How Americans Spend Their Day. Portraits of Workspaces. By Mell Perling What salt-water taffies have to do with hard hats, mannequins and kindergarten playrooms.
Workspaces have their own unique curiosity to them. Unlike homes, which are tailored around just a few residents, a work environment’s design must blend utility, efficiency, and comfort for all the different people who work within its walls. And it’s these people filling the space that give it another design dimension; we inevitably imbue these environments with our design aesthetic and personalities, as we spend countless waking hours inhabiting them. Perhaps this is what makes workspaces so compelling to document. We’ve compiled a few exceptional projects found on The Behance Network that document people at work, from those who blend seamlessly into their workspaces to the delightful misfits. In Point of Sale by Shane Butler, dozens of trade-related accessories end up defining the space for these employees.
DIGITAL. BEAUTE. VACANCES. DATA. FRACTURE NUMERIQUE. NOEL. Radio makes Britons happier than TV and web. The Really Smart Phone. Updated April 23, 2011 12:01 a.m.
ET Apple and Google may be intensifying privacy concerns by tracking where and when people use their mobile phones—but the true future of consumer surveillance is taking shape inside the cellphones at a weather-stained apartment complex in Cambridge, Mass. For almost two years, Alex Pentland at the Massachusetts Institute of Technology has tracked 60 families living in campus quarters via sensors and software on their smartphones—recording their movements, relationships, moods, health, calling habits and spending.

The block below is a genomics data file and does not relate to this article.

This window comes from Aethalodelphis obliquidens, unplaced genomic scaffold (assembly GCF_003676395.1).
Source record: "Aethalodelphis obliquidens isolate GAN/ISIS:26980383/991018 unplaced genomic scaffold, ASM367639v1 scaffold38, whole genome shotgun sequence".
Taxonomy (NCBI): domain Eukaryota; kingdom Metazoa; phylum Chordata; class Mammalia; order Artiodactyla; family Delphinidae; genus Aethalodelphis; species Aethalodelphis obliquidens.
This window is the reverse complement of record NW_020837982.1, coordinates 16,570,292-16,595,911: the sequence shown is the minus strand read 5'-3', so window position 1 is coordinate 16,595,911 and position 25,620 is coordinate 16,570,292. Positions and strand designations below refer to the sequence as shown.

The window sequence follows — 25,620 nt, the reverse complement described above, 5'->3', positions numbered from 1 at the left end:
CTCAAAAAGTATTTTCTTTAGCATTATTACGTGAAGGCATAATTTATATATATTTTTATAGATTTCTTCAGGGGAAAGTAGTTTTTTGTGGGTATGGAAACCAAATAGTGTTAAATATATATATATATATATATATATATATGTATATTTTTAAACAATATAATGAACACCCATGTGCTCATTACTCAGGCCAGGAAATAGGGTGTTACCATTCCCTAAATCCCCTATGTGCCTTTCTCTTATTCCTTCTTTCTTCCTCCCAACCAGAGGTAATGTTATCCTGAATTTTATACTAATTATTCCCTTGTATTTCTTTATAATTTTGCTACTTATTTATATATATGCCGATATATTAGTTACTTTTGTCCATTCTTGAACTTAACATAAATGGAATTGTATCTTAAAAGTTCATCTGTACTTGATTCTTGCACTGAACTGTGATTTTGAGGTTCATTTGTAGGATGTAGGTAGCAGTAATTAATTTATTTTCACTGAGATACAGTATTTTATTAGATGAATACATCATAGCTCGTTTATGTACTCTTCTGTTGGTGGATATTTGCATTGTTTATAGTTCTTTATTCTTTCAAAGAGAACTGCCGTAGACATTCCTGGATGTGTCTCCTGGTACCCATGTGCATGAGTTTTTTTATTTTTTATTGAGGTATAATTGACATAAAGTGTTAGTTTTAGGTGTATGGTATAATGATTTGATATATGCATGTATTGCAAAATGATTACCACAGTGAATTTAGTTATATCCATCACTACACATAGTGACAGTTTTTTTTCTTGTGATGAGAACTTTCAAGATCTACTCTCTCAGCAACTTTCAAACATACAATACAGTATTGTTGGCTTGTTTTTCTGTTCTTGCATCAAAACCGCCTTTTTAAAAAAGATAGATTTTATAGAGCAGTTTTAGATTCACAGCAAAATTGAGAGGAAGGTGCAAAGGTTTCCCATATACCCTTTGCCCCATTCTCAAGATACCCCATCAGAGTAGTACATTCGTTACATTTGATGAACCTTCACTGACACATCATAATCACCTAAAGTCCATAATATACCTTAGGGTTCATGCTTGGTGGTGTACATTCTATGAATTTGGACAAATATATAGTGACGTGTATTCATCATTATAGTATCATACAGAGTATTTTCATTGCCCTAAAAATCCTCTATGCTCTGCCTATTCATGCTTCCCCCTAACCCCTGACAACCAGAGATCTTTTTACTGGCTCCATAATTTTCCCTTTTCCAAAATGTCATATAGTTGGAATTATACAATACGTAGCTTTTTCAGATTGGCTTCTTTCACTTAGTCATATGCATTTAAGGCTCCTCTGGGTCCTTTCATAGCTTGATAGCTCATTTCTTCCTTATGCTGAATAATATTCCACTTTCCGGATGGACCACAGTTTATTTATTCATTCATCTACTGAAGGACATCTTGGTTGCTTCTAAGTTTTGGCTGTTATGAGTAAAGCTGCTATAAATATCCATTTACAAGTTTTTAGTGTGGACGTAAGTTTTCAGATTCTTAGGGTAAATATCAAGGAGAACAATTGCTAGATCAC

In this wealth of intimate detail, he is finding patterns of human behavior that could reveal how millions of people interact at home, work and play. Through these and other cellphone research projects, scientists are able to pinpoint "influencers," the people most likely to make others change their minds. "Phones can know," said Dr. So far, these studies only scratch the surface of human complexity. Among other things, Mr. Dr. What Phones Know. Comment la course à l’attention renforce la société de l’ego.
Ego en abîme Le besoin de se différencier dans nos univers urbains socialement homogènes et foisonnants accentue cette société du narcissisme.
Les réseaux sociaux reflètent cette compétition en vue de capter l’attention, nouvelle richesse issue de la pénurie. EMERGER DE LA MULTITUDE UN BESOIN NATUREL. Europe-2007-final-1712x1200.png (Image PNG, 1712x1200 pixels)
GREEN. PIP_Generations_and_Tech10.pdf (Objet application/pdf)